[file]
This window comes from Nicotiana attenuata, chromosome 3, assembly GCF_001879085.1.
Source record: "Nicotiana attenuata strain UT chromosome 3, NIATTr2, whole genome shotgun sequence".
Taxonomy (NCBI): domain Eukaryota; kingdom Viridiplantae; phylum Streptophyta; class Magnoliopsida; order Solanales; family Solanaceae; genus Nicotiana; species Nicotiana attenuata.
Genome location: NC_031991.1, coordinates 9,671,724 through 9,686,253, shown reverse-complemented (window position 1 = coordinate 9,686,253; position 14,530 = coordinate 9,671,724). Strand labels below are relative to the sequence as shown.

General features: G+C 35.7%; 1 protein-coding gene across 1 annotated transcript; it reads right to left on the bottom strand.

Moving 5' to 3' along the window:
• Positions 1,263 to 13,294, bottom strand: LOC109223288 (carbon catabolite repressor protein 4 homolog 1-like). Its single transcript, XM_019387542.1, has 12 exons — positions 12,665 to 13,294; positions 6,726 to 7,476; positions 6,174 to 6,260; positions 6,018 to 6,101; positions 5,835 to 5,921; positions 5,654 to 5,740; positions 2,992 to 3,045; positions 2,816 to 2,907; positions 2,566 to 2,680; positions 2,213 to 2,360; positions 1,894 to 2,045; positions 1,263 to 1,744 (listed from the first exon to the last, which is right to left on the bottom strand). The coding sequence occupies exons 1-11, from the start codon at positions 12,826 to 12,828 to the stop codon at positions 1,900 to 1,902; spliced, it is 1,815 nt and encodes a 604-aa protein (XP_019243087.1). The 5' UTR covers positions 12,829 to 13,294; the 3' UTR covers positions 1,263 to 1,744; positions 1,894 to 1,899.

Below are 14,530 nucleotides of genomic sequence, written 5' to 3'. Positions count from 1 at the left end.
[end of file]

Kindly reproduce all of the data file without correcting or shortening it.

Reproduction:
This window comes from Nicotiana attenuata, chromosome 3, assembly GCF_001879085.1.
Source record: "Nicotiana attenuata strain UT chromosome 3, NIATTr2, whole genome shotgun sequence".
Taxonomy (NCBI): domain Eukaryota; kingdom Viridiplantae; phylum Streptophyta; class Magnoliopsida; order Solanales; family Solanaceae; genus Nicotiana; species Nicotiana attenuata.
Genome location: NC_031991.1, coordinates 9,671,724 through 9,686,253, shown reverse-complemented (window position 1 = coordinate 9,686,253; position 14,530 = coordinate 9,671,724). Strand labels below are relative to the sequence as shown.

General features: G+C 35.7%; 1 protein-coding gene across 1 annotated transcript; it reads right to left on the bottom strand.

Moving 5' to 3' along the window:
• Positions 1,263 to 13,294, bottom strand: LOC109223288 (carbon catabolite repressor protein 4 homolog 1-like). Its single transcript, XM_019387542.1, has 12 exons — positions 12,665 to 13,294; positions 6,726 to 7,476; positions 6,174 to 6,260; positions 6,018 to 6,101; positions 5,835 to 5,921; positions 5,654 to 5,740; positions 2,992 to 3,045; positions 2,816 to 2,907; positions 2,566 to 2,680; positions 2,213 to 2,360; positions 1,894 to 2,045; positions 1,263 to 1,744 (listed from the first exon to the last, which is right to left on the bottom strand). The coding sequence occupies exons 1-11, from the start codon at positions 12,826 to 12,828 to the stop codon at positions 1,900 to 1,902; spliced, it is 1,815 nt and encodes a 604-aa protein (XP_019243087.1). The 5' UTR covers positions 12,829 to 13,294; the 3' UTR covers positions 1,263 to 1,744; positions 1,894 to 1,899.

Below are 14,530 nucleotides of genomic sequence, written 5' to 3'. Positions count from 1 at the left end.